After yesterday's laugh-filled afternoon on the Jamaican beach with Melechesh founder Ashmedi, felt a sense of duty to witness his band play live. Long a fan of Djinn and Sphinx (both nearly absent from this setlist), our paths never really crossed before this weekend. Behind the bald and bearded frontman/guitaist (Jamacian women wanted to braid his beard, though he refused), his bandmates wore black Islamic masks (niqab) that left only their eyes visible. After the first song, they were discarded. "Ladders To Sumeria" and a sneak peek from the forthcoming Enki album (on Nuclear Blast), "Multiple Truths" showed how tuneful, in an aggressive way, that Melechesh music can be. Then came the hyperkinetic "Grand Gathas of Baal Sin", "Triangular Tattvic Fire" and "Ghouls of Nineveh", before ending with "Rebirth of the Nemesis". If you have the chance to see the band, do it. If you have the chance to hang out with Ashmedi, prepare to have your funny bone tickled, repeatedly.
Apparently Trouble were the musicians' must see band of the evening as Arch Enemy guitar tandem Mike Amott and (ex-Nevermore) Jeff Loomis were spotted standing next to Cannibal Corpse bassist Alex Webster, eyes looked on the stage. During the initial pairing of "R.I.P." and "The Sleeper", singer Kyle Thomas went crazy, headbanging and playing air guitar. Prior to "End Of My Daze" he mistakenly welcomed everyone with "Hello Gulf of Mexico!" Wrong side of Florida, Kyle. That was the lone error of a flawless set with punishing bottom end sound. Rick Wartell was in a sleeveless dress vest, bending notes from his cream colored Flying V. Opposite side was Fu Manchu moustache and headbanded Bruce Franklin, kicking off the groove of "Psalm 9" with old school feedback (no effects rack), sticking the guitar against the Marshall stack. It dovetailed directly into "Memory Garden". Flourescent purple, almost glow-in-the-dark black light, shone from the stage. Following newbie When The Sky Comes Down", 70s Sabbathy sludge introduced "The Tempter", which then suddenly breaks into a speed metal gallop: the MAGIC of Trouble. Ditto "Assassin". Speaking of the Birmingham UK metal pioneers, the Chi-town boys decided to cover "Supernaught", which led into a brief drum spotlight, before the "Revelation (Life Or Death)" finale. Seeing Trouble is always a special experience.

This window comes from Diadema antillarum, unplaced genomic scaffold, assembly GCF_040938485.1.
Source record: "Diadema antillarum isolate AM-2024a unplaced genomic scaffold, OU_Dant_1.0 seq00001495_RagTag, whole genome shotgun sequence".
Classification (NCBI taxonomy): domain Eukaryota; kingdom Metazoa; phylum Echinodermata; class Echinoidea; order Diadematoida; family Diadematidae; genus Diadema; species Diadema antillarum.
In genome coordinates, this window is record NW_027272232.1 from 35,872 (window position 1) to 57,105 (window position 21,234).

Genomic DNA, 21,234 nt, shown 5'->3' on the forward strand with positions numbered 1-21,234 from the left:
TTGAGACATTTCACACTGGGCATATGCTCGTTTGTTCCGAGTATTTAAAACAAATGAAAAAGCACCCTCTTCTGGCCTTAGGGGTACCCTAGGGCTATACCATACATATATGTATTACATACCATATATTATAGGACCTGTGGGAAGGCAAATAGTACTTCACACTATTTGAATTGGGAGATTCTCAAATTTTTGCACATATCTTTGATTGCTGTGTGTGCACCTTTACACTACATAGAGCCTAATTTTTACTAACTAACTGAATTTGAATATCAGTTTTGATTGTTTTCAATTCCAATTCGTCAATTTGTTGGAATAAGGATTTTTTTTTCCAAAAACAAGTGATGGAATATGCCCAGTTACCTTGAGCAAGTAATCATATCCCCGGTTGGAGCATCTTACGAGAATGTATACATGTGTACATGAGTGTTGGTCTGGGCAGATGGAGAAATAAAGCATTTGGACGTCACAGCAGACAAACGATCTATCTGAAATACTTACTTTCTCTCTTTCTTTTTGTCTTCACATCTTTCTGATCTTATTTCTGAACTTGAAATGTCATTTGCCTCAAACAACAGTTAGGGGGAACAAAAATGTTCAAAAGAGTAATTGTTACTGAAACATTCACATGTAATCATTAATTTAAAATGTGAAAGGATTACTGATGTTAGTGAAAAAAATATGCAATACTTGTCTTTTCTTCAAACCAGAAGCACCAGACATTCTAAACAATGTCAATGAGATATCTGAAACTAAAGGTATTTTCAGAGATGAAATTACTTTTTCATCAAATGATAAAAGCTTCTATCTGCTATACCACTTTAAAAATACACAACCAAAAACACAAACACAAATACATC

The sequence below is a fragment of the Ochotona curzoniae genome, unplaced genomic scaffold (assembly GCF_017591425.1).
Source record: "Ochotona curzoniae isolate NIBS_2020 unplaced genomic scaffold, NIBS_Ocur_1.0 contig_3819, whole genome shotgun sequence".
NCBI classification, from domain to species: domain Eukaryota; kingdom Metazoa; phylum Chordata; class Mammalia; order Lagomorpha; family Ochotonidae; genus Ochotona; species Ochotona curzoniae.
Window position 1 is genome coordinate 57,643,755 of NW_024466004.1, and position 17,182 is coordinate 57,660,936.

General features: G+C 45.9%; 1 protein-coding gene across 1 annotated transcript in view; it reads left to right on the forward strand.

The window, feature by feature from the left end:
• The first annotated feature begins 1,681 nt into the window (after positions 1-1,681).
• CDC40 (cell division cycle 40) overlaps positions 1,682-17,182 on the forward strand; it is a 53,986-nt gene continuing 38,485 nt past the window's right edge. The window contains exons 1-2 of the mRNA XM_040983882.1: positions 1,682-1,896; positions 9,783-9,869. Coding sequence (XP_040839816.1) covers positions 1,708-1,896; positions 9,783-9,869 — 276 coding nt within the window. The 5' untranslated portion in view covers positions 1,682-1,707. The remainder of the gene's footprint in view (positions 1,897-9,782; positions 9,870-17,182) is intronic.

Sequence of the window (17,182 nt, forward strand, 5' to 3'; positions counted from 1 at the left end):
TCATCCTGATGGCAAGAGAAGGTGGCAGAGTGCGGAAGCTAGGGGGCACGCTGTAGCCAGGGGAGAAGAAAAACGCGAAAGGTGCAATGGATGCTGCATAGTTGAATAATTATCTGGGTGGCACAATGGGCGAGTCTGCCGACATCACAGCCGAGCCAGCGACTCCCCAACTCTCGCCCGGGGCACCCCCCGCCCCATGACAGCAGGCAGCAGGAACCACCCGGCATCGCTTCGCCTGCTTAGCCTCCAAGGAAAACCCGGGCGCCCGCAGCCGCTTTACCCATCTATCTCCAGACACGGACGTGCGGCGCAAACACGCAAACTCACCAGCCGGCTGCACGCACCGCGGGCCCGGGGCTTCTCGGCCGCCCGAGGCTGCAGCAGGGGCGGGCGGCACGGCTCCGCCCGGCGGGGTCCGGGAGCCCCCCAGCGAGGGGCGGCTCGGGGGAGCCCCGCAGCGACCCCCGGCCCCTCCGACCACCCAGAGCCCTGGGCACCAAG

Checked out a bit of Venom, in Platinum, but it soon became evident that Cronos was not going to play anything beyond the new From The Very Depths CD, in its entirety: no classic. So after a few photos, it was time to move on. Had planned on seeing a couple more bands, but that never happened. Perhaps it was all the Finnish acts, especially Wintersun, but a certain, inebriated northern Ontario resident, who wears shorts year-round said there was a "chill" in the air on deck. That's equivalent to one of Uli Roth's "Polar Nights", to you and me, so despite wanting to see Blind Guardian again, opted for the warm confines of the casino, cigarette smoke swirling through the air like it was the late 70s, a cold beer in hand. By that point, many of the people I'd come to see were in relax/party mode, including Ralf Scheepers (Primal Fear), Manni Schmidt (Refuge), the Trouble guys, Esa and Tomi from Amorphis, Ashmedi, Destruction guitarist Mike Sifringer (who still had to play, after 2 AM), amongst others. Forget the camera, l'll have a beer.
The next morning, as we arrived back in Ft. Lauderdale, workers at the port were wearing jackets and ski caps. It WAS cool, but didn't have anything besides shorts. The Northeast was about to get walloped with a major snowfall, stranding me in the sunshine for an extra day. Sometimes life is tough. This wasn't one of those times. Hope to see you onboard 70000 Tons in 2016. Start making plans now.